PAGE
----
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ADD or OCD or both?
Jul 26, 2008
I'm new to this web site. After reading your posts, it hit me that what has beleaguered me for the past 20 years might be a combination of OCD and ADD. Sorry about the length but please offer me any advice:

1. When I read, I get constantly distracted by objects on the desk or around me. For instance, while I consciously strive to focus on my reading, my mind notices a pencil lying on the desk, which soon starts distracting me from reading. I try to ignore the pencil and focus on what I do, but shortly realize that the degree of attention has already significantly weakened. Thus, I stop what I do and move away the bothersome pencil and go on with reading.

But soon enough some other things start to bother me. This time, a cup, or a page number on the book, or the corner of the desk, and so on. I keep putting things away and change my position not to see them, but to no avail because almost always new things pop up.

At some point, note taking, I think, might help me focus. But this time, my finger tips distract me from reading. I might want to cut my fingertips away, but then people would call me crazy.

This distraction or inattention occurs not only when I read. It also happens when I write, play tennis, take a walk, and almost in all circumstances. This phenomenon makes my life quite miserable, although I can pretend that nothing is wrong with me. In fact, I’ve lived like this not letting others know for twenty years so far. I lived like this for ten years as a public official and I have even acquired a graduate degree.

One might ask, “How could you go through graduate programs if you had a problem of inattention such as yours?” To that legitimate question, I would answer, “With sheer willpower.” It was extremely painful to read, write, and to take tests. But I have gone through all of them, in fact, with flying colors. But again it was very painful.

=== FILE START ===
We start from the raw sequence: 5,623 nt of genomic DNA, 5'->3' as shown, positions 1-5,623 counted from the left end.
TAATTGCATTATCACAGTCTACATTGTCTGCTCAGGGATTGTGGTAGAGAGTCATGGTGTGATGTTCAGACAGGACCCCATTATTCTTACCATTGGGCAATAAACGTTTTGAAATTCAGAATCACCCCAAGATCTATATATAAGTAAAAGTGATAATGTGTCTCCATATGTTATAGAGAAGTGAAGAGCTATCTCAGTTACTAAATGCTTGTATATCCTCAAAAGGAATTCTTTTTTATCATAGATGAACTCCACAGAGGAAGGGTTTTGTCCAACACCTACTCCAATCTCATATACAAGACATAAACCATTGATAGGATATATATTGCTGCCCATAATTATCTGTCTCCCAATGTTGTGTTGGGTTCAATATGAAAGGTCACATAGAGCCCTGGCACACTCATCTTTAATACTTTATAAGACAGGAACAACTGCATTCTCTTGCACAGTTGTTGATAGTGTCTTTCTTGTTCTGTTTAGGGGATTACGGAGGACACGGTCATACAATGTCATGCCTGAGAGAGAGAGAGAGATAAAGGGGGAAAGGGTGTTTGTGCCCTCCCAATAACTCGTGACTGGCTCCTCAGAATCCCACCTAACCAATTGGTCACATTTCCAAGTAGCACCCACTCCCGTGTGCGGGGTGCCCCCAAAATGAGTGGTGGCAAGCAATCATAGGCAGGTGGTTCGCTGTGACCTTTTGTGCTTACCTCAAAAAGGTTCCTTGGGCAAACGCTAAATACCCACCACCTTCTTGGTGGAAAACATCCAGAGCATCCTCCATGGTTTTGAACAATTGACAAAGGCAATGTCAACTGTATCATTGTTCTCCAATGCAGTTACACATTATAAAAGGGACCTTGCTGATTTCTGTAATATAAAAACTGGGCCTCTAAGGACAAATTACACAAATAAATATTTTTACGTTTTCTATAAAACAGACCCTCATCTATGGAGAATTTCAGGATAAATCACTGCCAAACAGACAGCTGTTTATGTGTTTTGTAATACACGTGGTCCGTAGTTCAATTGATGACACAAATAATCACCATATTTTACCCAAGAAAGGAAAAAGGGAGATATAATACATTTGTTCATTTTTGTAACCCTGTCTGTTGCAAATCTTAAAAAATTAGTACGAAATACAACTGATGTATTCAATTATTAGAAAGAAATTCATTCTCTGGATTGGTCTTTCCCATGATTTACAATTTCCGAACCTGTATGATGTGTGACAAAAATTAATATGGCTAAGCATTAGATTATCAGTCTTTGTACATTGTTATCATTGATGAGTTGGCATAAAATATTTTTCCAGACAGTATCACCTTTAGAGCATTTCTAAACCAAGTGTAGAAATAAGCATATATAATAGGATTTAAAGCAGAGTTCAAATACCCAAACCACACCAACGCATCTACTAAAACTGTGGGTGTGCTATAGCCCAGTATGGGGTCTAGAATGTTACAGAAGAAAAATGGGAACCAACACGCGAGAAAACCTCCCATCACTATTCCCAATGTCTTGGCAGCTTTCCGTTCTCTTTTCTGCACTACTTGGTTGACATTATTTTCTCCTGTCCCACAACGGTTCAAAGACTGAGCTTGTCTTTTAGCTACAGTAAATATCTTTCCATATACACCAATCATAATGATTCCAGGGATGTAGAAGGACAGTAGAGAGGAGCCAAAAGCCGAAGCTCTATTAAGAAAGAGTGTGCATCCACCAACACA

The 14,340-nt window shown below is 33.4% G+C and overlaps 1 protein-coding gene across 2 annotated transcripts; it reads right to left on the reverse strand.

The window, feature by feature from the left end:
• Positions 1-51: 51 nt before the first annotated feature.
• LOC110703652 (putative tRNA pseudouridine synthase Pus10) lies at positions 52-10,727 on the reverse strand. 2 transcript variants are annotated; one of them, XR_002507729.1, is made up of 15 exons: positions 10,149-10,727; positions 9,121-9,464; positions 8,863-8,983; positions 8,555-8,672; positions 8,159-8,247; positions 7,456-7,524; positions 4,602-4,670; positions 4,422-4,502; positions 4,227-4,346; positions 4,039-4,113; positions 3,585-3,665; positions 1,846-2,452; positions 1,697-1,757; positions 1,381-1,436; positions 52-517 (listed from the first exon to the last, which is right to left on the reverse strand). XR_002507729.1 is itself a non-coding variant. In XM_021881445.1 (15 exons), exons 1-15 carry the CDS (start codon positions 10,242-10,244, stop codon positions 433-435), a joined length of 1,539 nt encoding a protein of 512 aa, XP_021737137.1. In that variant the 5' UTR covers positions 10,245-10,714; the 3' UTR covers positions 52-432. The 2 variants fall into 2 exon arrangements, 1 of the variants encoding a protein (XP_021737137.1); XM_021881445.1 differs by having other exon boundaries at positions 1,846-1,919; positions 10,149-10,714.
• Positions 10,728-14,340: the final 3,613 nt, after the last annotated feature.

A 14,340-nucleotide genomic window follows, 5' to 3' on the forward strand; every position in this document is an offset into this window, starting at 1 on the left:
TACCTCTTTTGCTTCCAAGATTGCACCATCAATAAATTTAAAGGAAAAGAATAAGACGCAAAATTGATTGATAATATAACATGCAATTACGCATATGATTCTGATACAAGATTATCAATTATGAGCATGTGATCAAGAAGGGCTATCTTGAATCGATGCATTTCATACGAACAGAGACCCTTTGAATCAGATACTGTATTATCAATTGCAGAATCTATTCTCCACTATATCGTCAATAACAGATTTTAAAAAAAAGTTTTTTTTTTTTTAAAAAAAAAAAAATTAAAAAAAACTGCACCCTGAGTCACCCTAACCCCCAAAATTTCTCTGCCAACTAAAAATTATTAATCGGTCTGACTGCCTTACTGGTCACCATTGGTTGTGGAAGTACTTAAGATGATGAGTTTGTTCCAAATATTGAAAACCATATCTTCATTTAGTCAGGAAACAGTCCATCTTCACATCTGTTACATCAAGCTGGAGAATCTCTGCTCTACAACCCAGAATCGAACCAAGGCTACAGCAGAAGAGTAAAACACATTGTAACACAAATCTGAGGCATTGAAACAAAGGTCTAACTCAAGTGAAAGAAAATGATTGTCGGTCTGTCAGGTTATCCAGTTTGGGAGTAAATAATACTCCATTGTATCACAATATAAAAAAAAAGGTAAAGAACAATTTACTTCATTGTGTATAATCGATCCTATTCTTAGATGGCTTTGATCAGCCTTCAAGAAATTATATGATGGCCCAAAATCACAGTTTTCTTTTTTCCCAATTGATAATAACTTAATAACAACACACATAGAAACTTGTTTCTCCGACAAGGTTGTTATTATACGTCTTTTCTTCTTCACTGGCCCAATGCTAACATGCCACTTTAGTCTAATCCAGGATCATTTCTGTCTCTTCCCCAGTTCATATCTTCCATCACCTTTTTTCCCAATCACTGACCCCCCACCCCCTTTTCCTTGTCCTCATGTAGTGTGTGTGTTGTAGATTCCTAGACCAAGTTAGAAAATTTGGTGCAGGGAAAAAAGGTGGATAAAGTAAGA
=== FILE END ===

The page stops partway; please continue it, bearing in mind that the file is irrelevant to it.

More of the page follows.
Other than the inattention problem, I think I have some issues with cognitive ability. For instance, I keep repeating certain words or sentences in my brain, which gives me unpleasant feeling. Frequently I feel that the flow of thought gets inhibited and blocked. I do not get depressed, but frequently feel irritated, anxious, and nervous. I am sensitive to noise. I cannot sleep with clock sound in my room. It seems some sort of gating mechanism in my brain is somewhat at fault. This feeling also applies to the inattention from visual distraction due to outer objects. I have had no problems of this sort until adolescence.

2. Now let me explain how I developed these problems. When I was a little boy, I was pretty much a loner probably because I was not very athletic. I also was a chronic bed wetter almost until I was an eighth grader. I was neither a calm nor a good boy. Not being able to pay attention to details, I once was so frustrated that I was compelled to overturn a chessboard violently and made my elder brother angry who was teaching me chess at the time. Quite frequently, I enjoyed vivid daydreaming, so much so vivid that I can still feel the excitement, sensation, and accompanying euphoria. (According to my haphazard research, all of the above appears to be characteristics of children with ADHD.)

Despite these, I was an avid reader of books, especially story books. My ability to read was quite remarkable in a way that books made me feel as if I lived in the dream world of stories. I used to read four or five hours without stopping intensively not realizing the passing of time at all, which was my daily routine. I could remember all the details of my readings and used to narrate stories to my friends in most telling ways. Not only that, I was an all A student. I did not enjoy as much concentration when it came to school work, however. Although I could not sit still for a long time while studying, I somehow practiced a unique and efficient way of studying—I would read for less than ten minutes very rapidly and wander around and play pranks for the next five or ten minutes while re-picturing and absorbing all the contents of the ten-minute reading. I continued doing that until I was an 11th grader, although the duration for reading had to be longer about this time. This method of studying saved me time, making me a lot more efficient than other classmates. I was always at the top of my class of 60 students. One day, a real hard-working classmate of mine remarked, “You study only 30 minutes while I study 3 hours, but you get the highest score always.” His remark was true and I felt always confident about my academic aptitude and ability to focus.